April 2011 – Rector’s Ruminations
Our prayers and support for Japan continue as our Japanese sisters and brothers struggle to cope with the largest disaster since the nuclear devastation of Hiroshima and Nagasaki. The 9.0 earthquake off the country’s northeast coast triggered a tsunami that rolled six miles inland destroying villages and towns and causing partial meltdowns at three nuclear reactors.
More than 10,000 people are believed to have been killed, thousands injured and more than 500,000 persons displaced. Takao Oyama, a construction worker, noted that on the coast, thousands of bodies had washed up after having been sucked out to sea.
Making matters worse, according to The Christian Science Monitor, is a “pre-quake national mood of gloom and defeatism fueled by Japan’s polarized political system, which has produced five prime ministers in five years, and an economy mired in two decades of stagnation. If there is any silver lining to this disaster, it’s that Japan now has a chance to tap the unity of its people and reform its society from the ground up.”
Barbara Lewis, a member of our parish, provides a vivid account of her experience while visiting Japan at the time of the disaster (see the article in Emmanuel’s April Newsletter, “Orcasite Barbara Lewis tells her story of being in Japan when the earthquake hit”). What struck me was her account of the graciousness and kindness accorded her by those suffering loss and tragedy during the catastrophe – a mark of Japanese character.
From 1997 to 2004, Liz and I visited Japan on several occasions in my capacity as headmaster of an Episcopal boarding school in New Hampshire, given a fifty-year relationship the School enjoyed with Seikei University that included a student exchange program that began when the former Chairman of Mitsubishi, Minoru (Ben) Makihara, came to this country and enrolled shortly after the end of World War II, and continues to the present. Like Barbara, we were deeply touched by the gracious hospitality, warmth and care beneath the formalities and important customs that govern various meetings and formal dinners. One morning in particular stands out. In an address to the faculty and student body, I complimented them on their successful baseball team and told them that I was a Yankees fan. The following day I was presented with a personalized autographed baseball signed by each member of the team and invited to come to their practice and hit a few grounders, which I did!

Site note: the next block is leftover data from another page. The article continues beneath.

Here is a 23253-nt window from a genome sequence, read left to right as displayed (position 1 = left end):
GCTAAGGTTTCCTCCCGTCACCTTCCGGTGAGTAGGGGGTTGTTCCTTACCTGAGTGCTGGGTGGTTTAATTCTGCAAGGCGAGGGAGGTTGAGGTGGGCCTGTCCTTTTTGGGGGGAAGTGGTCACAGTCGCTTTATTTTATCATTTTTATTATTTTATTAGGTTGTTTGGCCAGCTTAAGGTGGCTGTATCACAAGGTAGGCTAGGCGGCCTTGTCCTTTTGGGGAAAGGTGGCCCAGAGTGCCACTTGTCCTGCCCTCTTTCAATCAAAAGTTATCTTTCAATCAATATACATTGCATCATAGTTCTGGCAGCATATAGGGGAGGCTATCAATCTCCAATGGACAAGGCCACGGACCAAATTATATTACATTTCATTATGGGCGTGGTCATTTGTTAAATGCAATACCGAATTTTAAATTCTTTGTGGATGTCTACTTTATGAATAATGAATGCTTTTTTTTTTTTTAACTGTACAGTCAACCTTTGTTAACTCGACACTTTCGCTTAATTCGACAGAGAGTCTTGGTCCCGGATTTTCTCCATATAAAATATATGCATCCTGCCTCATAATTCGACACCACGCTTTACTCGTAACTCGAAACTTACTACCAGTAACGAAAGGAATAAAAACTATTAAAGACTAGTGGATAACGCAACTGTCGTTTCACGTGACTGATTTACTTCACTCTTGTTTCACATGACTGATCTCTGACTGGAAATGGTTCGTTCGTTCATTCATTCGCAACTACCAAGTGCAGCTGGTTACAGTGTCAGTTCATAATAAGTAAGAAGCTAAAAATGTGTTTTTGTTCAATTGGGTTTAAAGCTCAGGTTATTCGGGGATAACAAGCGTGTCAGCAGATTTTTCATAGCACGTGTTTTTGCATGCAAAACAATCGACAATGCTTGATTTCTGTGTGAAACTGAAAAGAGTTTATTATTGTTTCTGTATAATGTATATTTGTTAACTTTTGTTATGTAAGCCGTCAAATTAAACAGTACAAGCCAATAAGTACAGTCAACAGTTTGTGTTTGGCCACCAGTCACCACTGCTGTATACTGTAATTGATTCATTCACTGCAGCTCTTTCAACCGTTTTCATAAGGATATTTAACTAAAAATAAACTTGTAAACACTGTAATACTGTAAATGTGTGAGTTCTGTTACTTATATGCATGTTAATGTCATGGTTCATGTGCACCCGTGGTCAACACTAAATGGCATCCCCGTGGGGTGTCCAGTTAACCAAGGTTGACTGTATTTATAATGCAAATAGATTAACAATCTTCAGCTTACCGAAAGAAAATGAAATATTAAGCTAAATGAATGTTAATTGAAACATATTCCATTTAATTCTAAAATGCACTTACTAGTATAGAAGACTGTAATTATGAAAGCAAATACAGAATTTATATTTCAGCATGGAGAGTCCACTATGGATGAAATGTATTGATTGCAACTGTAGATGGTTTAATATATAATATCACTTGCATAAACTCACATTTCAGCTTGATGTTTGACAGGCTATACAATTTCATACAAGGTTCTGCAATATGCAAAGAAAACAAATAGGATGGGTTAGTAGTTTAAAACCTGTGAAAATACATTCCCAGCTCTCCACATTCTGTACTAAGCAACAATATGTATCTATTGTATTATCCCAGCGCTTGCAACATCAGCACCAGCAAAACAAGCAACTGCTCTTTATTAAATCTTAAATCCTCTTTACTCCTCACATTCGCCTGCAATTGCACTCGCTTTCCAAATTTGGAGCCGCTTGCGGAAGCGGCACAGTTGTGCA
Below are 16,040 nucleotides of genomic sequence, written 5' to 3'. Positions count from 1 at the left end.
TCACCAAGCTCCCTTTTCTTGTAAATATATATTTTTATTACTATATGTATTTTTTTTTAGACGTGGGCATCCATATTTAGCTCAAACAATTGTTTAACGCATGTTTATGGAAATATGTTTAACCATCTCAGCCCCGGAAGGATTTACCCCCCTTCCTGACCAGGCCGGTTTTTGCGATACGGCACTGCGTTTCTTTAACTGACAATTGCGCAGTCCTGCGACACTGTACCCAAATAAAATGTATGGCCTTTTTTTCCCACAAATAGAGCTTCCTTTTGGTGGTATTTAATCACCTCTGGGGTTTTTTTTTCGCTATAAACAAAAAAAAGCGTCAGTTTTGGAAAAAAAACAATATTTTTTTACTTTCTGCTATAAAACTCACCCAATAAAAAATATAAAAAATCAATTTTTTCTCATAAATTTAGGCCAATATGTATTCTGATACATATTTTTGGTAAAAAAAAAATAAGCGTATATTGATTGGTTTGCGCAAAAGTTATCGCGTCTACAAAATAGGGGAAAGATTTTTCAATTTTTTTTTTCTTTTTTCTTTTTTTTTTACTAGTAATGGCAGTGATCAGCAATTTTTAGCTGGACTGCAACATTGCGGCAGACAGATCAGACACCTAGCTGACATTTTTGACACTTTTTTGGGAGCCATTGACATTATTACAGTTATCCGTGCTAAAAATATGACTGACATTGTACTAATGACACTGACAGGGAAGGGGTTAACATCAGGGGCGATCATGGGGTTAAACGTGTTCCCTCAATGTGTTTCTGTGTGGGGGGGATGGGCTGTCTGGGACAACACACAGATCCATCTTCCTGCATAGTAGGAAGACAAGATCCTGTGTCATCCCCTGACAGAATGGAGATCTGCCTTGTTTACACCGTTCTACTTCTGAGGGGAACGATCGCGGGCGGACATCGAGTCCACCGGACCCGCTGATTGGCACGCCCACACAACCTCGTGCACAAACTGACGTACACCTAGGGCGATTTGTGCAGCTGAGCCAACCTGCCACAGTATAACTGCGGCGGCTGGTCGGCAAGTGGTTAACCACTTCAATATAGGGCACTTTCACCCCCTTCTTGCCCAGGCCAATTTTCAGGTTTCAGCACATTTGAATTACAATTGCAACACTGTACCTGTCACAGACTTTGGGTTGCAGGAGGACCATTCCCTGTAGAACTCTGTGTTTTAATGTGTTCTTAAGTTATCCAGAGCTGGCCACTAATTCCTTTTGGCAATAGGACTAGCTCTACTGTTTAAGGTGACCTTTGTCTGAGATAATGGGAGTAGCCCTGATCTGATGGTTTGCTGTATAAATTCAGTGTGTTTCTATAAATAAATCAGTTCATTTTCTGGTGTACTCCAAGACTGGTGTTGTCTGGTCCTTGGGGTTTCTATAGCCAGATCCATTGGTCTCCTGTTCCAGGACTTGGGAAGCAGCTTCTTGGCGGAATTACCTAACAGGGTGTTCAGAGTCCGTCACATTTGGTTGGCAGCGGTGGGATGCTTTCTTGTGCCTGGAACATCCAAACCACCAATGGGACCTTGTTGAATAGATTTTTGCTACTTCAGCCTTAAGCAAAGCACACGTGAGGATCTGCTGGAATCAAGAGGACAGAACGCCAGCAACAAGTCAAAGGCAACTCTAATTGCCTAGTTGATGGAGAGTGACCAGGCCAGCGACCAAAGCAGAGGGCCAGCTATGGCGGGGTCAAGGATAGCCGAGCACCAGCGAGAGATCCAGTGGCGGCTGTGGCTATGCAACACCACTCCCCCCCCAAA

On another personal note, after news of the earthquake, I called my brother-in-law, Norman, who is of Japanese descent although he was born and reared in Hawaii. Norm took my sister on her first trip to Japan four years ago. They had the opportunity to visit his ancestral home, Hiroshima, where members of his extended family were lost to another tragedy.
What can we do to respond in support of those suffering in Japan? First, continue to pray for the victims, those aiding in the relief effort and for the rebuilding of the economy and stabilization and strength of the country’s leadership. Second, to continue during this season of alms giving to support the Church in Japan, one of our sister Anglican provinces, through The Episcopal Relief and Development Fund. In the wake of the tragedies in Haiti and Japan, our Christian duty is clear.